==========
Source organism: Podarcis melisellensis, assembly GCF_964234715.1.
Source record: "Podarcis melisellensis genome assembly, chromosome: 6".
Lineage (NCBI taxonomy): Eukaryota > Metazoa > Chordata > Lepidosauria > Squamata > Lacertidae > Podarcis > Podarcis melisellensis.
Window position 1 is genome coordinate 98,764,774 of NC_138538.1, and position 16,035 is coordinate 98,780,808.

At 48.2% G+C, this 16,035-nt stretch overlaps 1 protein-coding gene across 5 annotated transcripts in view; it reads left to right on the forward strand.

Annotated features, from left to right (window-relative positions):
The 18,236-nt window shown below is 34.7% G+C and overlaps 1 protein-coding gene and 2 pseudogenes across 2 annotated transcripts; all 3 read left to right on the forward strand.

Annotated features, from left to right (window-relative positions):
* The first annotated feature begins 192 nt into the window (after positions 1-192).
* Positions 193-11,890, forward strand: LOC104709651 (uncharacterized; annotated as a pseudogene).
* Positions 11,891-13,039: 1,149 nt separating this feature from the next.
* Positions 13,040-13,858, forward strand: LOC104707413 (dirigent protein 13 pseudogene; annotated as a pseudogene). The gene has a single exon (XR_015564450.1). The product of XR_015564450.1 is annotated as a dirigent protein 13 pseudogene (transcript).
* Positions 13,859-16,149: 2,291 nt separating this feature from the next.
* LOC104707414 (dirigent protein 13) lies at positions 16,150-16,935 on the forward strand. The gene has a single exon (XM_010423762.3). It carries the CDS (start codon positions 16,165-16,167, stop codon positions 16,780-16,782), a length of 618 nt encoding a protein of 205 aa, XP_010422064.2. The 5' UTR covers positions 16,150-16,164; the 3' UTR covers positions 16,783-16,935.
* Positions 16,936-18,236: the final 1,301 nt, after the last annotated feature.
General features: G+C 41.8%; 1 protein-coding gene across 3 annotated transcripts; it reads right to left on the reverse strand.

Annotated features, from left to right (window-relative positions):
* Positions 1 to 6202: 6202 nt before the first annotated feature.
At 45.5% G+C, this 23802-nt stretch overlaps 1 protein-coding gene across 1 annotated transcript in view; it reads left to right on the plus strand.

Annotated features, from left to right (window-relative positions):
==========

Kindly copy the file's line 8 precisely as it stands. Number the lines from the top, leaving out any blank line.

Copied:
Annotated features, from left to right (window-relative positions):